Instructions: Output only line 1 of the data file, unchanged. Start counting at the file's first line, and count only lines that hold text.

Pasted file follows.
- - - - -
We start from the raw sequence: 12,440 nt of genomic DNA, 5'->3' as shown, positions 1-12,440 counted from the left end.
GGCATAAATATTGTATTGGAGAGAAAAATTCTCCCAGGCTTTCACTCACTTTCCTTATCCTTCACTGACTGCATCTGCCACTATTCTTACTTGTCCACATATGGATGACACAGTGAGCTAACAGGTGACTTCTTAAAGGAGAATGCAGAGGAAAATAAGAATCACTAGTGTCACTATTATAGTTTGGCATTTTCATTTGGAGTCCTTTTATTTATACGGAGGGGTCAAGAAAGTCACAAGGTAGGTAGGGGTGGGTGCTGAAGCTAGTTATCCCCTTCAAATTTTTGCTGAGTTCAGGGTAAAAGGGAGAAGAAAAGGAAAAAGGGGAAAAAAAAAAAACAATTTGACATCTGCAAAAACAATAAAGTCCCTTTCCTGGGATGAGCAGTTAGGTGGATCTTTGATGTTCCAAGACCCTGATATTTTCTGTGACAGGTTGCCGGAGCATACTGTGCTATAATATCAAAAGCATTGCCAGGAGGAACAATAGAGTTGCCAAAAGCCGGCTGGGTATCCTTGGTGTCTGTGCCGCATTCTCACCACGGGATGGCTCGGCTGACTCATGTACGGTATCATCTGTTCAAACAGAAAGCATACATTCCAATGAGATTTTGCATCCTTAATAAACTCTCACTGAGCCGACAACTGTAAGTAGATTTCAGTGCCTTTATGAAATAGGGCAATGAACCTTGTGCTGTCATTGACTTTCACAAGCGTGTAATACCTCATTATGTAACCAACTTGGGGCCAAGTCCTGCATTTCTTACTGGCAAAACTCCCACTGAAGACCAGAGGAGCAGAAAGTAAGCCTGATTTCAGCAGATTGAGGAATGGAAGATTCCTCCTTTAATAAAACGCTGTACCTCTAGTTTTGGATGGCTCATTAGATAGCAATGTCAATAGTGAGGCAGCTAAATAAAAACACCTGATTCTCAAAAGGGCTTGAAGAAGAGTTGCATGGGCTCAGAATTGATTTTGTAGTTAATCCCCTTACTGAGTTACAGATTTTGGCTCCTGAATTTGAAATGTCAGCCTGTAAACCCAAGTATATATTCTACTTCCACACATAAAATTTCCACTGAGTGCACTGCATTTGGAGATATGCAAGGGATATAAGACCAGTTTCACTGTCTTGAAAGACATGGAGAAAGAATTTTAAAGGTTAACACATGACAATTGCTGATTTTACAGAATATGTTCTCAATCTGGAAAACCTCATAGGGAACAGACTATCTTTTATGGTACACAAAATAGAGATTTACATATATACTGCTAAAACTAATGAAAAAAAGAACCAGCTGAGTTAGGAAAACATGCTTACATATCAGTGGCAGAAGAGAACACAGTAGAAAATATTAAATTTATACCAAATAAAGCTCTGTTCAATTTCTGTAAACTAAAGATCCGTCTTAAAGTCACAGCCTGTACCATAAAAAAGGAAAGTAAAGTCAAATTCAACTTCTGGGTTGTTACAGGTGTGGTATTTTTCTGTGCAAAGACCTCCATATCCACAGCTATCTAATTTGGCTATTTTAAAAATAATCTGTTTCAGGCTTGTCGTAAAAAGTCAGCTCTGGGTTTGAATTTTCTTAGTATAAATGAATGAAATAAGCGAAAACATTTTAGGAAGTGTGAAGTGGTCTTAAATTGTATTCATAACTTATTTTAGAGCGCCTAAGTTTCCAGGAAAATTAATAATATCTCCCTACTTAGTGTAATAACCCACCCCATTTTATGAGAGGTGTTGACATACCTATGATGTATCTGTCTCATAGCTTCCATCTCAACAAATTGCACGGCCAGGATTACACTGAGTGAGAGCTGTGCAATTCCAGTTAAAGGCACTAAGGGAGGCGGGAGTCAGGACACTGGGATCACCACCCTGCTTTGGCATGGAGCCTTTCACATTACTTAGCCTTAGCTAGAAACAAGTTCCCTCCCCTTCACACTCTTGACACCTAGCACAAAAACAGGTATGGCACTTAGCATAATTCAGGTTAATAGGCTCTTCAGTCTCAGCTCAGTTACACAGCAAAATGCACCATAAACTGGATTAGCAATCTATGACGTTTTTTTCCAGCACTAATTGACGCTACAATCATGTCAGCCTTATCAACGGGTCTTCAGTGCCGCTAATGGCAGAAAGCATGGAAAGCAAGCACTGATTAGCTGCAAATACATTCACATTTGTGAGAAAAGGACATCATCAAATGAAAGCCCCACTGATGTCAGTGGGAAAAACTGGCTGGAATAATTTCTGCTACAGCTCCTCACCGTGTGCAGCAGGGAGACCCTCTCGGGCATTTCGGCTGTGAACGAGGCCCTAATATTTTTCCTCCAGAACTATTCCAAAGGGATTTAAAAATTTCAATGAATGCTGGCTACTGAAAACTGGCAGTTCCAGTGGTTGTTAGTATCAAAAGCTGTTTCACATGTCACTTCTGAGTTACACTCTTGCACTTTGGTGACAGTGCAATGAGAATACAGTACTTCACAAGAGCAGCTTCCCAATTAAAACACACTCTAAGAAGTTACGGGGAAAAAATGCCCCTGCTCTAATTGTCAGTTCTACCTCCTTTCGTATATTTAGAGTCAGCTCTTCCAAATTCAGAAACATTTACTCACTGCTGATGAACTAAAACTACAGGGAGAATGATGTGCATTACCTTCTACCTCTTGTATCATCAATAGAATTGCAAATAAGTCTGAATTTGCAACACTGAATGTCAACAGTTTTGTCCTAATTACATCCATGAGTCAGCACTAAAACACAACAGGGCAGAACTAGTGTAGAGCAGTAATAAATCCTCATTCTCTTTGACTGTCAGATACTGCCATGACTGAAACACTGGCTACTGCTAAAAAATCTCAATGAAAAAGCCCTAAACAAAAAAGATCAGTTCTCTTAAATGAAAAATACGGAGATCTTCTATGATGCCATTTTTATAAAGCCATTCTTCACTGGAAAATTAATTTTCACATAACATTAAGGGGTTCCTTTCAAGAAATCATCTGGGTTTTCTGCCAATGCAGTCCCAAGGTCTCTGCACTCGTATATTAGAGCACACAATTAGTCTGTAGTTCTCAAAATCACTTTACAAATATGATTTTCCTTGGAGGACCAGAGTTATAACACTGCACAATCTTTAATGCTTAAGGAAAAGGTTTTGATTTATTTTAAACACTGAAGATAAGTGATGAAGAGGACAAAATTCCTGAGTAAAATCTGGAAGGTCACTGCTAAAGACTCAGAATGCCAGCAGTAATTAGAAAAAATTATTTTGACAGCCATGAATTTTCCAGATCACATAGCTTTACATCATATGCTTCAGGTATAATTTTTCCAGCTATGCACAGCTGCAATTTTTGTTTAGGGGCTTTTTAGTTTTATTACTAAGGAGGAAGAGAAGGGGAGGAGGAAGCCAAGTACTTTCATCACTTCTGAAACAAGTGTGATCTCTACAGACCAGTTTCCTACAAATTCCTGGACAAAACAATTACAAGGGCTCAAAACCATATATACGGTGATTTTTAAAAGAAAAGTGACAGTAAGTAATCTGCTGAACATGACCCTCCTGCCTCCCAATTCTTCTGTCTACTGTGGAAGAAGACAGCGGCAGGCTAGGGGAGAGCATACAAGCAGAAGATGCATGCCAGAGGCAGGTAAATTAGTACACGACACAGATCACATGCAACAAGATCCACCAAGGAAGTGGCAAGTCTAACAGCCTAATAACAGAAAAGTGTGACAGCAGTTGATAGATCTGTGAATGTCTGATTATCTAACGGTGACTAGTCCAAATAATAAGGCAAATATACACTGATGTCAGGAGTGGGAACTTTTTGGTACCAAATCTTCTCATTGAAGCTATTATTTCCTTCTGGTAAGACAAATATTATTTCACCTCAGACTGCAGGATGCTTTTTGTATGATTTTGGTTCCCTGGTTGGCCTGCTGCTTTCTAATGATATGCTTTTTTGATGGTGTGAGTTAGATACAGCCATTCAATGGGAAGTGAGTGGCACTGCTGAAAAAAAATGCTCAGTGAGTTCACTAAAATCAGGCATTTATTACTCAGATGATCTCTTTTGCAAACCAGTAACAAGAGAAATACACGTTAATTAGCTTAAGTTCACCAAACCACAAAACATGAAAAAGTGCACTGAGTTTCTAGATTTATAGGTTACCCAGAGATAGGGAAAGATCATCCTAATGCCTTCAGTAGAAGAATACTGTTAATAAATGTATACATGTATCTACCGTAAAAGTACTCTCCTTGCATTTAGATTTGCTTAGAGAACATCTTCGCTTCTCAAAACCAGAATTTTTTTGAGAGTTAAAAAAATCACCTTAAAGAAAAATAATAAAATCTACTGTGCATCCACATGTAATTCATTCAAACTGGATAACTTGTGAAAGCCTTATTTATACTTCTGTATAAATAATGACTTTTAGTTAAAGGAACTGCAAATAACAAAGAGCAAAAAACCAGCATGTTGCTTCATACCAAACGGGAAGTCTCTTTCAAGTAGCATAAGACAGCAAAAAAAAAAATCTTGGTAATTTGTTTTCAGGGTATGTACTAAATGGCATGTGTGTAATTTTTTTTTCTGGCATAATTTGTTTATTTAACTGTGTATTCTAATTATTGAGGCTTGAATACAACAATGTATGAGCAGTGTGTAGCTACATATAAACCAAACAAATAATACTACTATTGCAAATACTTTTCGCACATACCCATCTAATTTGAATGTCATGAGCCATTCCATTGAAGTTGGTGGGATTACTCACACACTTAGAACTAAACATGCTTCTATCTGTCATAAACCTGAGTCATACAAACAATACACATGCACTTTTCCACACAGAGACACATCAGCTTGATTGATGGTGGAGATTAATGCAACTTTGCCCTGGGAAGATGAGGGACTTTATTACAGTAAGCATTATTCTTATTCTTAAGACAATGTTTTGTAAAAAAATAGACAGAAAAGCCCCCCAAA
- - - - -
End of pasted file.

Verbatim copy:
We start from the raw sequence: 12,440 nt of genomic DNA, 5'->3' as shown, positions 1-12,440 counted from the left end.